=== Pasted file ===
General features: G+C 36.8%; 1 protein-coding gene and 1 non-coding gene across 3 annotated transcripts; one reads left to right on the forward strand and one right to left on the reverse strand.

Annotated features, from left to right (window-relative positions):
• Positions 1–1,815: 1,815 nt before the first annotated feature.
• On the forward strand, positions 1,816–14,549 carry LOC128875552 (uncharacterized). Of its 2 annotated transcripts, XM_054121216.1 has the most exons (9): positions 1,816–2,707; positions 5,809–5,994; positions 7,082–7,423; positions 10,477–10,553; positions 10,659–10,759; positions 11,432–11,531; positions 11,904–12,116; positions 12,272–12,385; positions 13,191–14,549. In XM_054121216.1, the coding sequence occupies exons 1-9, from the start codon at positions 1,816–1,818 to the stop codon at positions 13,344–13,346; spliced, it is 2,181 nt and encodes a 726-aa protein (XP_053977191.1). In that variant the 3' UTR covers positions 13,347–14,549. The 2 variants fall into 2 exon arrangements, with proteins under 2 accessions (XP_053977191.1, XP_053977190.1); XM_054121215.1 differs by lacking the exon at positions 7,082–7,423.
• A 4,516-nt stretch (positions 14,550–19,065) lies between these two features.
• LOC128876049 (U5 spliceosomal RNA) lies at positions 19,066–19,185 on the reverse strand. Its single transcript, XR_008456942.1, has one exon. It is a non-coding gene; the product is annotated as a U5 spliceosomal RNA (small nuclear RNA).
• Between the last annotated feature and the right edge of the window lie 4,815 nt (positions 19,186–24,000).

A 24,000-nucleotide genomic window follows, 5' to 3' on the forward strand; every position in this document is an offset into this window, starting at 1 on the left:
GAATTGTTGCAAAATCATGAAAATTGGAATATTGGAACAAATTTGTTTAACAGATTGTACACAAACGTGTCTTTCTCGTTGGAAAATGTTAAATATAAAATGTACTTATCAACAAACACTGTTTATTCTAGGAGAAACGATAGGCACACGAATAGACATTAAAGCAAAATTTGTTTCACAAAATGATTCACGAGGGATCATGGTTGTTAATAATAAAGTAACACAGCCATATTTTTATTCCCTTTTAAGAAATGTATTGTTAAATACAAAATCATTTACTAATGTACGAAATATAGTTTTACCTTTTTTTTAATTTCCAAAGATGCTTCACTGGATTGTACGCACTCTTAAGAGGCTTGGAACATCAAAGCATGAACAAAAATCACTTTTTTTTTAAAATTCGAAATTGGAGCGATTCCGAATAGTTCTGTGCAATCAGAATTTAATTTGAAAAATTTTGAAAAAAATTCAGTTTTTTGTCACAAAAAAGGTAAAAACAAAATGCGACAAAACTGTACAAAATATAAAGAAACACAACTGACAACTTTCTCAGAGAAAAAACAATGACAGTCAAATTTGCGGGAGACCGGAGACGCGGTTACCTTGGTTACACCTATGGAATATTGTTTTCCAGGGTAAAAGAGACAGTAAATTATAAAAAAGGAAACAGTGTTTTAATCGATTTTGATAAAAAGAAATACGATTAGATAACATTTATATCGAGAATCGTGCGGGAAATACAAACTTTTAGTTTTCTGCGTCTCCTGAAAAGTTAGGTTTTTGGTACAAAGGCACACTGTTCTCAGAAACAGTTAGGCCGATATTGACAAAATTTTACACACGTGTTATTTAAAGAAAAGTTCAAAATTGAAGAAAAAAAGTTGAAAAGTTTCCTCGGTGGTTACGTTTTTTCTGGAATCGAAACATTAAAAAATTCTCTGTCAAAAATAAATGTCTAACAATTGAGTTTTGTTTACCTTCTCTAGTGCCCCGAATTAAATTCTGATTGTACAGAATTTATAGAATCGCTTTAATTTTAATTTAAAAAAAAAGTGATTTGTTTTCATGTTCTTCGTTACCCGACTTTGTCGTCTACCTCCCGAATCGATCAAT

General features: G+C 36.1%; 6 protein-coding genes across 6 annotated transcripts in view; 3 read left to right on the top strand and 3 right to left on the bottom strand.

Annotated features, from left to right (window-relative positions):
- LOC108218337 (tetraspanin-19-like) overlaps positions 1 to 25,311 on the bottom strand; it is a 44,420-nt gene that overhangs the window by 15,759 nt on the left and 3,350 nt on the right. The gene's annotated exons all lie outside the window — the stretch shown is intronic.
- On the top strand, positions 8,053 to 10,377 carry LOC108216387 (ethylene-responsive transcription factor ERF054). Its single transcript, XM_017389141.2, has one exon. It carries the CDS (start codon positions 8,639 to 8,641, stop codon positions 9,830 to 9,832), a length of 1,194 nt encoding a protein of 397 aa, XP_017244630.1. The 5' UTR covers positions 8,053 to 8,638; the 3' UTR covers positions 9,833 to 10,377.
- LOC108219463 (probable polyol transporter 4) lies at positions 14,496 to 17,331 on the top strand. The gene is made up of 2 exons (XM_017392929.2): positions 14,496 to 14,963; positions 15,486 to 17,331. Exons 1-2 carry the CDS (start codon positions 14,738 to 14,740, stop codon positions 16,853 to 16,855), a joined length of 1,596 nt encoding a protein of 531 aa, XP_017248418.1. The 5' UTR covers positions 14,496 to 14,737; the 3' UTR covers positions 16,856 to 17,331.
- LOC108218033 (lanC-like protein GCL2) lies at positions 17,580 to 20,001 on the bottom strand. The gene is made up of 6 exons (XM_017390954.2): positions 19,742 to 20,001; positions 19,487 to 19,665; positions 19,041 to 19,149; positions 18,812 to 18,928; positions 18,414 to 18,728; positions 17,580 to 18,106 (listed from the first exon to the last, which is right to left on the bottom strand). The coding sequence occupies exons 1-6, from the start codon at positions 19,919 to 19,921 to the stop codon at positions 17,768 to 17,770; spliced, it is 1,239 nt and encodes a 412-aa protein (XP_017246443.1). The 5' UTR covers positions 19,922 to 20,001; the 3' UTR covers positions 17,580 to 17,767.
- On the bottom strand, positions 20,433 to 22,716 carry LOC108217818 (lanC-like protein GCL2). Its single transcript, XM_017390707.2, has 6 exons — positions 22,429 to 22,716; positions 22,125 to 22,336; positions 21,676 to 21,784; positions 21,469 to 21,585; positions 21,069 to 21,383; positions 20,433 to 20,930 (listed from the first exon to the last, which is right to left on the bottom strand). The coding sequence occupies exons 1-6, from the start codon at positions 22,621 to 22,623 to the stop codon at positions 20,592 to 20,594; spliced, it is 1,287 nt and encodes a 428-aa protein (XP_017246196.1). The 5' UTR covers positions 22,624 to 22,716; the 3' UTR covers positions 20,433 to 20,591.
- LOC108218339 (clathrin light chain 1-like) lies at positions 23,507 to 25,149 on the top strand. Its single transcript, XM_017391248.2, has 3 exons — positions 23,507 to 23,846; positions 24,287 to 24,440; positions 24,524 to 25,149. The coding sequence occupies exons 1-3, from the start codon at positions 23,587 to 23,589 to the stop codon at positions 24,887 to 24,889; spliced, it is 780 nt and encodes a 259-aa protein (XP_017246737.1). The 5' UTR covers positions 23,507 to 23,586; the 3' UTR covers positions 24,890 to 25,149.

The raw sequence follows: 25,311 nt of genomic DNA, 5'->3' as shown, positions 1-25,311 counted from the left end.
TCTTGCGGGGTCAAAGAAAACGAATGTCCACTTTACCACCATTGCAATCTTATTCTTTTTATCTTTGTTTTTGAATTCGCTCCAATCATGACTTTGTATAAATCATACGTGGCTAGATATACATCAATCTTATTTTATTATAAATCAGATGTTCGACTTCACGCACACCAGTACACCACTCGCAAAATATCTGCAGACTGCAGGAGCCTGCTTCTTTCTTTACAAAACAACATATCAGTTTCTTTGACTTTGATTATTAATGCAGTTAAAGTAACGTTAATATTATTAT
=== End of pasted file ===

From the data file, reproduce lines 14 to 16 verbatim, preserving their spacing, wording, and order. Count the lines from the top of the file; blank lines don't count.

- LOC108219463 (probable polyol transporter 4) lies at positions 14,496 to 17,331 on the top strand. The gene is made up of 2 exons (XM_017392929.2): positions 14,496 to 14,963; positions 15,486 to 17,331. Exons 1-2 carry the CDS (start codon positions 14,738 to 14,740, stop codon positions 16,853 to 16,855), a joined length of 1,596 nt encoding a protein of 531 aa, XP_017248418.1. The 5' UTR covers positions 14,496 to 14,737; the 3' UTR covers positions 16,856 to 17,331.
- LOC108218033 (lanC-like protein GCL2) lies at positions 17,580 to 20,001 on the bottom strand. The gene is made up of 6 exons (XM_017390954.2): positions 19,742 to 20,001; positions 19,487 to 19,665; positions 19,041 to 19,149; positions 18,812 to 18,928; positions 18,414 to 18,728; positions 17,580 to 18,106 (listed from the first exon to the last, which is right to left on the bottom strand). The coding sequence occupies exons 1-6, from the start codon at positions 19,919 to 19,921 to the stop codon at positions 17,768 to 17,770; spliced, it is 1,239 nt and encodes a 412-aa protein (XP_017246443.1). The 5' UTR covers positions 19,922 to 20,001; the 3' UTR covers positions 17,580 to 17,767.
- On the bottom strand, positions 20,433 to 22,716 carry LOC108217818 (lanC-like protein GCL2). Its single transcript, XM_017390707.2, has 6 exons — positions 22,429 to 22,716; positions 22,125 to 22,336; positions 21,676 to 21,784; positions 21,469 to 21,585; positions 21,069 to 21,383; positions 20,433 to 20,930 (listed from the first exon to the last, which is right to left on the bottom strand). The coding sequence occupies exons 1-6, from the start codon at positions 22,621 to 22,623 to the stop codon at positions 20,592 to 20,594; spliced, it is 1,287 nt and encodes a 428-aa protein (XP_017246196.1). The 5' UTR covers positions 22,624 to 22,716; the 3' UTR covers positions 20,433 to 20,591.